The Yonahlossee Riding Camp for Girls
By Anton DiSclafani
I was assigned to Augusta House. All of the cabins were named after the founders’ relatives—we had Mary House, Spivey House, Minerva House. Mr. Holmes led me and my father through the Square, but I trailed a foot or two behind so I didn’t have to speak. Mr. Holmes’s stride was enormous; he was tall and lanky and towered over my father, who had always been on the small side. Sam, who had shot up like a weed over the past few months, was taller than him now. Sam might be eating at the moment, or maybe dinner was done. Perhaps he was still wearing his day clothes: shorts and a button-down linen shirt, an outfit chosen to make the sun bearable. We never wore sleeves in the summer, but in Atlanta every man I’d seen had worn a full suit, despite the heat. Mr. Holmes wore a suit now, had emerged with Father from his office wearing a jacket.
My father walked quickly to keep up and wanted to leave his hands in his pockets, but kept removing them, instinctively, for balance.
I wondered if I would recognize the back of Father’s head in a crowd. Surely I would recognize Sam’s, his coarse, thick hair that Mother coaxed to lie flat every time she passed by, drawing a hand over his head by habit.
Mr. Holmes opened the door to Augusta House and walked through first, but before he did he turned and gave me a little smile; I could hear him tell the girls they had a visitor, and when my father and I walked in a moment later, five girls stood by their bunk beds, hands behind their backs, motionless. It was almost dark now, and the light from a wall sconce was the only source of illumination in the room. I thought it odd that Mr. Holmes, a grown man, had entered a cabin full of girls without knocking. But they had known he was coming. I wondered what else they knew.
“This is Theodora Atwell, she has come to us from Florida.”
The girls nodded in tandem, and a panic seized me. Did they do everything in tandem? How would I know?
“And this,” Mr. Holmes said, starting with the girl on the left, “is Elisabeth Gilliam, Gates Weeks, Mary Abbott McClellan, Victoria Harpen, and Eva Louise Crayton.”
“Pleased to meet you,” I said, and all of the girls inclined their heads slightly. Elisabeth, the first girl, broke her stance and broke the order, and I was so grateful. These were just girls, like me. She tucked a piece of ash-brown hair behind her ear and smiled; her smile was crooked. She seemed kindhearted. I liked her blue eyes; they were wide set, like a horse’s. She would be my Sissy.
I wondered, in that dimly lit cabin that smelled so strongly of wood, what had brought each girl there. Or who had brought them.
We each had half of a bunk bed, a tiny closet, a washstand, a desk, a vanity. Our house mistresses roomed with each other in another cabin; we girls were to be left completely alone. I took my father’s hand, which hung by his side, and hoped the other girls would not think me childish. His grip surprised me, and then I knew it was true, he meant to leave me here. I tugged my hand free of his and stepped forward.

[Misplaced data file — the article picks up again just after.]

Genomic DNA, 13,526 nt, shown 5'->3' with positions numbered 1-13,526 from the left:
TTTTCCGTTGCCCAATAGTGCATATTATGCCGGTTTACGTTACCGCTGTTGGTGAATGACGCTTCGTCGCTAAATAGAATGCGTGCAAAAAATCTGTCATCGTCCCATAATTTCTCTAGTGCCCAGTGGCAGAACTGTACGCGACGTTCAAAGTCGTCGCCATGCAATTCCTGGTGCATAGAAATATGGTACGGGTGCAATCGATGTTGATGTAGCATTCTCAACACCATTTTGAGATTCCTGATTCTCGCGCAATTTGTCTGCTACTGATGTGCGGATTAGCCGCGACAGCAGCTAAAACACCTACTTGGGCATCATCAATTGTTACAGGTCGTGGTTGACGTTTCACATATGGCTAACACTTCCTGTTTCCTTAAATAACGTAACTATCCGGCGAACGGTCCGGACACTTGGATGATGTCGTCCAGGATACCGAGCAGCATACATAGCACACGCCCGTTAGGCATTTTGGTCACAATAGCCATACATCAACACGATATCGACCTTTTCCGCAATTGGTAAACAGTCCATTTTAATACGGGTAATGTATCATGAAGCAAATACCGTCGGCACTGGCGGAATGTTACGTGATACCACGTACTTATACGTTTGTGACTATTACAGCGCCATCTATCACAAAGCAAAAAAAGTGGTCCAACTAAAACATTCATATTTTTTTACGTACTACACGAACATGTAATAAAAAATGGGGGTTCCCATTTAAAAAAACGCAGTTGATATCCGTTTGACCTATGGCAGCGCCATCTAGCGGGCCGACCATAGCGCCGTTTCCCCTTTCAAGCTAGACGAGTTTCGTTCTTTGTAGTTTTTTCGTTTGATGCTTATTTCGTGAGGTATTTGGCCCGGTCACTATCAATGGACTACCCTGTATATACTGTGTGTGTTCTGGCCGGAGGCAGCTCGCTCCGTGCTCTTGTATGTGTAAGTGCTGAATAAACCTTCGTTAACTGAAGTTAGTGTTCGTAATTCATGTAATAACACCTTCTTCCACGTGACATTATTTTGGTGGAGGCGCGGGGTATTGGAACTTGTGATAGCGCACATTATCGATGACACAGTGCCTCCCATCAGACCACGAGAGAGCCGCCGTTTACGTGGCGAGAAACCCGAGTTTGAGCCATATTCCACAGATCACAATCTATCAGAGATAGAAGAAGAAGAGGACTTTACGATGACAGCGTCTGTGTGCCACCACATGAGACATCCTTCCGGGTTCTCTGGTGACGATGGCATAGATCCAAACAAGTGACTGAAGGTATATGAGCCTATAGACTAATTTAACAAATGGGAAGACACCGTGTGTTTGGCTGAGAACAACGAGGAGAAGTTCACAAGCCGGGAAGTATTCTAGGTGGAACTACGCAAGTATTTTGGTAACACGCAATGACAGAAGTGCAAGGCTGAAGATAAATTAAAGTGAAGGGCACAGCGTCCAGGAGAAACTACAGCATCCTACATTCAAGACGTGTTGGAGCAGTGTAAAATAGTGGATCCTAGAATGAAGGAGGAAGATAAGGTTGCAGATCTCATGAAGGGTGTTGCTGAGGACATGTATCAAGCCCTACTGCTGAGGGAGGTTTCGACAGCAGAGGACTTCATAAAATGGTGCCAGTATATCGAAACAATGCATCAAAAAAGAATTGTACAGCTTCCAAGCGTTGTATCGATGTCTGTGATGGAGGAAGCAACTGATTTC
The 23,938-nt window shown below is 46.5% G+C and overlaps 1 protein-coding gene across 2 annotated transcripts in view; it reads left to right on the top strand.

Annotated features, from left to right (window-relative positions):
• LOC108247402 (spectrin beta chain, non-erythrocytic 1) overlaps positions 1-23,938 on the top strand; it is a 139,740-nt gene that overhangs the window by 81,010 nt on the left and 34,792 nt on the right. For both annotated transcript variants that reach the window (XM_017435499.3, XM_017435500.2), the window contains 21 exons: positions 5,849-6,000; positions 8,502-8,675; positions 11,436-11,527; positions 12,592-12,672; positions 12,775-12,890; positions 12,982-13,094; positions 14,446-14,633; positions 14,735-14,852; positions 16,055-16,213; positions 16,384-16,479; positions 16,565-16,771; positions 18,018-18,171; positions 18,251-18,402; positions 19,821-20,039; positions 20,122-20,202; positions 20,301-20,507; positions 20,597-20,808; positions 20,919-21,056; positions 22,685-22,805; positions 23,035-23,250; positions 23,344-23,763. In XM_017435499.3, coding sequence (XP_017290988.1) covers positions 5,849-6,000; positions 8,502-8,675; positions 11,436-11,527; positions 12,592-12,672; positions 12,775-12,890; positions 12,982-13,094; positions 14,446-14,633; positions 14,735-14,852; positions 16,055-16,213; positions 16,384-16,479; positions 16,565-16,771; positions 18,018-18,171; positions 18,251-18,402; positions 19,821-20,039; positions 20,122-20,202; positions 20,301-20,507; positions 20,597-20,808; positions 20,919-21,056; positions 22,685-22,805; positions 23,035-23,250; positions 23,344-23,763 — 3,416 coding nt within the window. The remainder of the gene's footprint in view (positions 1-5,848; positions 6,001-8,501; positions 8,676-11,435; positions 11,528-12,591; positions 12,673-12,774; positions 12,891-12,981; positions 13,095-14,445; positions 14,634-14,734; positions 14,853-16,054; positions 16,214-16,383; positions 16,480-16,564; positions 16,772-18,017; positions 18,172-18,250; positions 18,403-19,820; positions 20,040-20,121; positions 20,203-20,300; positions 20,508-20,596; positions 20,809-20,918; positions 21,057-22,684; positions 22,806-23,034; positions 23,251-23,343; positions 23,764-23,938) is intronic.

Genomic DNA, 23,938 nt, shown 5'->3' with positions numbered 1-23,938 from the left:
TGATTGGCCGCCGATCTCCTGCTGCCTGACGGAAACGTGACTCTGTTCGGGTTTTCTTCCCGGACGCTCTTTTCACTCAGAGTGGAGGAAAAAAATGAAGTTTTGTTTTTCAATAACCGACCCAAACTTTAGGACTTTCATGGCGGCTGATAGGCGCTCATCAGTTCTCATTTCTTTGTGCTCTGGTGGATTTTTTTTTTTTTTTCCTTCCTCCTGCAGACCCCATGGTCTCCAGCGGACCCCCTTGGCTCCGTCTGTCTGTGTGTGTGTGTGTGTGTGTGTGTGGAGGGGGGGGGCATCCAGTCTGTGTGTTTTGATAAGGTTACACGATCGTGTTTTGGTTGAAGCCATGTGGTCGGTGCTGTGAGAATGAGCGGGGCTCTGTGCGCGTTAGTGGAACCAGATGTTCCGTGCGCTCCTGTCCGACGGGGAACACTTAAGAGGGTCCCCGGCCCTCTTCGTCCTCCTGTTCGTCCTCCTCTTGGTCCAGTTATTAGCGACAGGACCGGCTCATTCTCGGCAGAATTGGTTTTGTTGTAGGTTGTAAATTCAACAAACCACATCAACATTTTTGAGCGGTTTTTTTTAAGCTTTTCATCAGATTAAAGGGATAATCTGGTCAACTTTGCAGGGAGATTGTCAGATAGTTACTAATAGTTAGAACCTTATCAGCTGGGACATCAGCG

“I’m pleased to be here.”
My father kissed my cheek and pressed me to him in a sort of clumsy half hug; now I was embarrassed instead of sad, all these girls watching. Mr. Holmes turned his head politely. Then they left, and I stood there alone in this room full of girls and felt terrified. I was accustomed to the feeling of fear—it threaded itself through my brain each time I tried a higher jump—but that fear was accompanied by a certain exhilaration.
Now I watched the unreadable faces of all these girls and they watched me and I felt frightened in a way I had never felt frightened before. There was no place to go but here, no one to take comfort in except myself. I started to cross my arms in front of my chest but then an instinct told me to stop: I didn’t want any of these girls to know I was scared.
“Theodora?” the pretty girl with the full figure asked, and I remembered her name. Eva.
“Thea,” I mumbled. But I wasn’t from a family that mumbled. I cleared my throat. “Thea. A nickname.”
“Well, that’s better,” Eva said, and grinned. “Theodora’s a mouthful.”
I hesitated—was she making fun of my name? But then she patted the bunk beside her. “This is you. You’re my bottom.”
Sissy laughed. The sound startled, then comforted me. “Have you ever slept on a bunk bed?” she asked. “I have the bottom, too. It’s the worst, but you’re here so late.”
I pointed at my trunk, which rested at the foot of my bottom bunk; pointing was bad manners, now the girls would think I had none, but poor manners were better than explaining why I had come so late.
“My trunk’s already here,” I said.
“One of the men brought it,” Mary Abbott chimed in. Her voice was fragile-sounding.
“But not the handsome one!” Eva said, and Sissy laughed.
Gates turned from her desk, where she had been writing something—a letter? I wondered to whom—and I could see she did not approve.
“Oh, Gates,” Eva said. “Don’t be so serious. It’s just chatter.” Eva turned to me, languidly; she moved about like she didn’t have a care in the world. “There are two men here who do chores. One is very handsome. And the other . . . you’ll see.” I felt my face go hot, and quickly walked to my bunk so the other girls wouldn’t see. I blushed at the drop of a hat. I busied myself with my trunk, and after a moment I noticed that everyone was changing into their nightclothes. I changed out of my clothes quickly—no other girl had ever seen me naked. Only Mother, and she was not a girl. I was careful to hide the handkerchief as I disrobed—the other girls would think me childish if they saw I’d hidden a piece of fabric from my brother beneath my clothes. Or worse than childish: odd.